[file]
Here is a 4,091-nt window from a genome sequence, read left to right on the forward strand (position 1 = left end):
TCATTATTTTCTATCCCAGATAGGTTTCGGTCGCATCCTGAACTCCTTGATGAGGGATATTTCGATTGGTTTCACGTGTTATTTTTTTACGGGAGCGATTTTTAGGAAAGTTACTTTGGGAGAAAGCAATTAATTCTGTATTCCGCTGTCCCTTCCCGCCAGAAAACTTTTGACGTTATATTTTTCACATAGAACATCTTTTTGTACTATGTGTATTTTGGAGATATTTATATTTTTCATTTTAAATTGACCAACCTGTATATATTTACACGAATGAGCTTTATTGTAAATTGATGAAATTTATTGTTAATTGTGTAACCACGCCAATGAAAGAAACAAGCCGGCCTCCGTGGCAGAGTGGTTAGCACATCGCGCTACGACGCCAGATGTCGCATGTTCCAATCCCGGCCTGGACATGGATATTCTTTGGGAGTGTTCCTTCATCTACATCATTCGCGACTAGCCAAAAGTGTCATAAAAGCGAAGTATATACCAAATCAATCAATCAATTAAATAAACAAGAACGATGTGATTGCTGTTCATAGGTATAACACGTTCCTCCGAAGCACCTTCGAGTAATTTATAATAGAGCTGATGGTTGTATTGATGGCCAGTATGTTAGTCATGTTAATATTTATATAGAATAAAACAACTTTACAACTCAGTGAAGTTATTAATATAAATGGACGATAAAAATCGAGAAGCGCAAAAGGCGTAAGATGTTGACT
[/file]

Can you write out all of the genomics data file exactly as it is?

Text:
Here is a 4,091-nt window from a genome sequence, read left to right on the forward strand (position 1 = left end):
TCATTATTTTCTATCCCAGATAGGTTTCGGTCGCATCCTGAACTCCTTGATGAGGGATATTTCGATTGGTTTCACGTGTTATTTTTTTACGGGAGCGATTTTTAGGAAAGTTACTTTGGGAGAAAGCAATTAATTCTGTATTCCGCTGTCCCTTCCCGCCAGAAAACTTTTGACGTTATATTTTTCACATAGAACATCTTTTTGTACTATGTGTATTTTGGAGATATTTATATTTTTCATTTTAAATTGACCAACCTGTATATATTTACACGAATGAGCTTTATTGTAAATTGATGAAATTTATTGTTAATTGTGTAACCACGCCAATGAAAGAAACAAGCCGGCCTCCGTGGCAGAGTGGTTAGCACATCGCGCTACGACGCCAGATGTCGCATGTTCCAATCCCGGCCTGGACATGGATATTCTTTGGGAGTGTTCCTTCATCTACATCATTCGCGACTAGCCAAAAGTGTCATAAAAGCGAAGTATATACCAAATCAATCAATCAATTAAATAAACAAGAACGATGTGATTGCTGTTCATAGGTATAACACGTTCCTCCGAAGCACCTTCGAGTAATTTATAATAGAGCTGATGGTTGTATTGATGGCCAGTATGTTAGTCATGTTAATATTTATATAGAATAAAACAACTTTACAACTCAGTGAAGTTATTAATATAAATGGACGATAAAAATCGAGAAGCGCAAAAGGCGTAAGATGTTGACT